When the US recession was in full swing, the government conducted a stress test of the banks to see how much trouble those banks could handle before they’d collapse.  Understanding potential worst case scenarios should, in theory, help an organization avoid them.

Have you conducted a stress test of your marketing or PR team, to see how much trouble they can sustain before your reputation — or your business — would fall apart?  (Good news: it’s probably more than you think.)

On the other hand, how much positive feedback can you process before even the nicest compliments start sounding like white noise to your overtaxed brain?  (Do you even know what you should be listening for?)

As exciting as the immediate connectivity of social media can be, that immediacy comes with a price.  Bad news can travel fast, while good news can become a tsunami that overwhelms our ability to make use of it.  The key is to understand your limits at both ends, and to plan for both the best and the worst-case scenarios.  Ask yourself questions like…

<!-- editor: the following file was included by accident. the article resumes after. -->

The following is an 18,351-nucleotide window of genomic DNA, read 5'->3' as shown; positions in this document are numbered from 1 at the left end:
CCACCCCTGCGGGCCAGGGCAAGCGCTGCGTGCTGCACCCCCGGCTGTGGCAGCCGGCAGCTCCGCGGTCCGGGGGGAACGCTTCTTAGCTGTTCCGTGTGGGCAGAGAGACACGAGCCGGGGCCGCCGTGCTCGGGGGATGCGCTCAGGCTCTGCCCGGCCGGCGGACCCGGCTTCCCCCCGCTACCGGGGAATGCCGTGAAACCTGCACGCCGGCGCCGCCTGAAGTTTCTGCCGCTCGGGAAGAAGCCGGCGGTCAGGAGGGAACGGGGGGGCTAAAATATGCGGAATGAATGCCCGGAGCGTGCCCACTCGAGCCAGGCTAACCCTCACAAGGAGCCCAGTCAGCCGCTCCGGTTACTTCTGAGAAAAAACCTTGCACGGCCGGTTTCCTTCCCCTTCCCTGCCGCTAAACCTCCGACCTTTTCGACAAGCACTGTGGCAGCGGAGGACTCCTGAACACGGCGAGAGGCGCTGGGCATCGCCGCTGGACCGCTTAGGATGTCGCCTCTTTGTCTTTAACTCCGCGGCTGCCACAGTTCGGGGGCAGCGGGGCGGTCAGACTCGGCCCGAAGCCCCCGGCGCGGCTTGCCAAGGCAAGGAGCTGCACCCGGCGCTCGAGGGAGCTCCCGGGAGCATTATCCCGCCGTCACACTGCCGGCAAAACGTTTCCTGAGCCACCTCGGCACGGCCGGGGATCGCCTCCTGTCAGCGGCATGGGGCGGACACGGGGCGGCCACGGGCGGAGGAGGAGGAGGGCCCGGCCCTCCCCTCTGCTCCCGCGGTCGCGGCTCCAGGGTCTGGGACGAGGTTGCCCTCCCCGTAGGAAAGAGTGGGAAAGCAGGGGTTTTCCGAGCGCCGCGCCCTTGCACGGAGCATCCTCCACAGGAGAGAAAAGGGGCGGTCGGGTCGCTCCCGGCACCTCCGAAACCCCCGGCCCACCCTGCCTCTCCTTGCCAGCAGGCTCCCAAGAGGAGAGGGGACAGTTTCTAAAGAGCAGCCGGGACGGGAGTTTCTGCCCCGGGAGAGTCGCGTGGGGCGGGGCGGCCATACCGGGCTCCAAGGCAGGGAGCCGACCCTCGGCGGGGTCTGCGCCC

• In an emergency, how many people would we need to operate our social media channels?
  • Are there well-known protocols to help everyone stay on the same page?
  • How bad does a situation need to get before we need to make a public statement?

Or, while thinking happy thoughts…

  • How are we separating “good” feedback from “great” feedback?
  • How much of our feedback is actionable, and how much doesn’t require a response?
  • Can we identify potential partnerships and opportunities by studying our metrics?

The better prepared you are for both the highs and lows of real-time engagement with customers, competitors and the general public, the easier it is to capitalize on your upsides and mitigate your losses.